Safe Cat Nutrition: Can Cats Eat Tomatoes?

If you’re including greens in your cat’s diet or have a tomato plant in your yard that they can access, it’s important to know if cats can eat tomatoes.

In addition to knowing whether your cat can safely consume tomatoes, you’ll want to make sure they’re eating them in moderation.

IMPORTANT: At, we regularly consult with licensed veterinarians and other industry experts. However, the information found on should not be viewed as veterinary advice. We do our best to help you better understand your cats, but the information on this blog is not a substitute for veterinary guidance.

After researching whether cats can eat tomatoes for the safety of my own cats, I decided to answer this lingering question. I also equip you with some essential knowledge to help you navigate tomato plant poisoning in cats.

Can Cats Eat Tomatoes?

Cats are omnivores, which means they can eat fish, meat, plants, and other animals. They will taste just about anything they find, so make sure they don’t have access to things that can harm them.

Typically, cats can safely consume tomatoes, but yours might develop problems.

The answer to this question isn’t a simple yes or no. Many factors play a role, including your cat’s digestive system and whether the tomatoes are cooked or raw. Which part of the tomato your cat consumes and existing health complications at the moment of consumption also have an influence.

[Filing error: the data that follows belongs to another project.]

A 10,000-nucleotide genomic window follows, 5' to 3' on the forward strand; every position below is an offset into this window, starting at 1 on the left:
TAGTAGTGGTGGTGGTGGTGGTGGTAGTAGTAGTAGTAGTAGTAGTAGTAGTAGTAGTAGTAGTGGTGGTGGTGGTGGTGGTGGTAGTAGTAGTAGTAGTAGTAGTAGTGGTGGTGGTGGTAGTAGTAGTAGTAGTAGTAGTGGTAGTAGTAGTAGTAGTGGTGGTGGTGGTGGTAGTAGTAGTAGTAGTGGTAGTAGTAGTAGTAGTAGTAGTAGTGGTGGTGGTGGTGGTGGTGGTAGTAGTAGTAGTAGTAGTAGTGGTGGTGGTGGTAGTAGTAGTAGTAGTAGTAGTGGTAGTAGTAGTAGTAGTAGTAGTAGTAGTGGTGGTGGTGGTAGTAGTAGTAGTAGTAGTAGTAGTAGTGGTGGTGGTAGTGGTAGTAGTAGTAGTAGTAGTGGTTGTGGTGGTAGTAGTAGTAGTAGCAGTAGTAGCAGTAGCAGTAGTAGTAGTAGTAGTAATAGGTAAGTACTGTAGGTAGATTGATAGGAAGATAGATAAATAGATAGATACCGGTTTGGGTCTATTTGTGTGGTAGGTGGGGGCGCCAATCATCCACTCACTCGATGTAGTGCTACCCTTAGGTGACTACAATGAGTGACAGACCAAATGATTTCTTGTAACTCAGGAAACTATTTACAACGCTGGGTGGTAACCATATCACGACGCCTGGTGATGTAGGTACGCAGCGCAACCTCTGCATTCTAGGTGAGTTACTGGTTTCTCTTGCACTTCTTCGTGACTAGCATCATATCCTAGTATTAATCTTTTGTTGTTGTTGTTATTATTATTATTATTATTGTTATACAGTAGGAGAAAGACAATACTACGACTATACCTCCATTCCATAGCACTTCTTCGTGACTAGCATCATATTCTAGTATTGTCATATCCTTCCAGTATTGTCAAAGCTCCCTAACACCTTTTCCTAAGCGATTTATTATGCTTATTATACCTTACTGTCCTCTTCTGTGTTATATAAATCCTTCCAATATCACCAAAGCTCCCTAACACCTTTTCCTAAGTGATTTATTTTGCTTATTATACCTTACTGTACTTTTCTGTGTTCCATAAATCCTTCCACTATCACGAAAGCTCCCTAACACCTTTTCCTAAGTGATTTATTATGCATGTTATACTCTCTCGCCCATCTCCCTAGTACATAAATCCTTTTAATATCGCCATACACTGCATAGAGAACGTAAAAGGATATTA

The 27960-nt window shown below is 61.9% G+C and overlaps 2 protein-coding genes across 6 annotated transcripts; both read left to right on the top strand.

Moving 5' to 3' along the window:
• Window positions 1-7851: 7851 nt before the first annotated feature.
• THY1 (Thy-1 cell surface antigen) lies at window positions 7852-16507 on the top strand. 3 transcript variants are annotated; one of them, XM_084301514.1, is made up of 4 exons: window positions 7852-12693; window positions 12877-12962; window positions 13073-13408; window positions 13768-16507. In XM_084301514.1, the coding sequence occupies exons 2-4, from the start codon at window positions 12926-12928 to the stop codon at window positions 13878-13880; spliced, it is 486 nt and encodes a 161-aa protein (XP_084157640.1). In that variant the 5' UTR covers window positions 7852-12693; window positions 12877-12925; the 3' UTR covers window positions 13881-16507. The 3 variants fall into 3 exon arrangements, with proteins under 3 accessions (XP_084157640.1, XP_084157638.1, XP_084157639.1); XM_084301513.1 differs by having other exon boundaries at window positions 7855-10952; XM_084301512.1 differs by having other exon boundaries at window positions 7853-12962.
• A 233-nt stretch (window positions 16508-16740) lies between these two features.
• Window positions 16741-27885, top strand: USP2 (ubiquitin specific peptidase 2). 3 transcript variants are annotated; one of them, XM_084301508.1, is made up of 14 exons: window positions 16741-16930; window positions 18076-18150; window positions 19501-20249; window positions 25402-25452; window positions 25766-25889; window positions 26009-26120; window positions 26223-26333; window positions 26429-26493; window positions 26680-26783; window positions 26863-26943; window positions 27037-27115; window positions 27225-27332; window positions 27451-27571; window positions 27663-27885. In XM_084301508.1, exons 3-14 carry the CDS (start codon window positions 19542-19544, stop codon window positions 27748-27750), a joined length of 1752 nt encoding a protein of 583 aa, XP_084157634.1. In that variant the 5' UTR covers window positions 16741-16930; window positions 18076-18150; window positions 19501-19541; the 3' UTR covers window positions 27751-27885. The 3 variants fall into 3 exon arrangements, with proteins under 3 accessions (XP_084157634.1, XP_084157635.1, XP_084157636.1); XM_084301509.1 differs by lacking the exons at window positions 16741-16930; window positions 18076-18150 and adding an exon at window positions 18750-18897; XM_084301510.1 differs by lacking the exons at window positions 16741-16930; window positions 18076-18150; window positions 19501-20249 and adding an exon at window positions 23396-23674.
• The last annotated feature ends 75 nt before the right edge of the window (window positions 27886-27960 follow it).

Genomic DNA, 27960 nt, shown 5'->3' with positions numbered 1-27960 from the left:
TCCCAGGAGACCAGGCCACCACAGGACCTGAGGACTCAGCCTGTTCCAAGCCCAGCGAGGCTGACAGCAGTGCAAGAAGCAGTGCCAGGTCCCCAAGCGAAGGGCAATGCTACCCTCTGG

How much tomato is toxic to cats?


Can My Cat Eat Tomatoes?

Tomatoes are acidic and can pose a toxic danger to your cat. One way to find out whether tomatoes will negatively affect your cat is to ask your veterinarian to perform an allergy test.

Another way to test your cat’s sensitivity to tomatoes is to try giving them a small amount of tomato juice. This is a low-risk way to test if your cat can eat tomatoes. After feeding it to them, you can watch out for signs of tomato plant poisoning.

If you do this test or find evidence that your cat ate tomatoes, you need to keep an eye out for these tomato poisoning symptoms:

  • Your cat may appear sickly, weak, or drowsy
  • Your cat may develop a fever
  • Your cat may vomit a small amount of tomato juice
  • Your cat may produce an excessive amount of saliva
  • Your cat’s pupils may enlarge

When you notice any of these symptoms, you must immediately take them to the vet.

Cat Food That Contains Tomatoes: Are They Safe?

You might come across dry or wet cat food that contains tomatoes. Many cat food manufacturers include tomatoes in their recipes because this fruit is rich in fiber, potassium, and vitamin C.

Dry cat food may contain tomato flavoring, while it may be used in wet cat food to keep it moist. How manufacturers use tomatoes in their cat food will determine whether it’s safe for your fuzzball to consume.

If your cat struggles to digest tomato, but you really want them to enjoy the flavor, you should stick to dry cat food that only uses it as a flavoring.

Tomato Plant Poisoning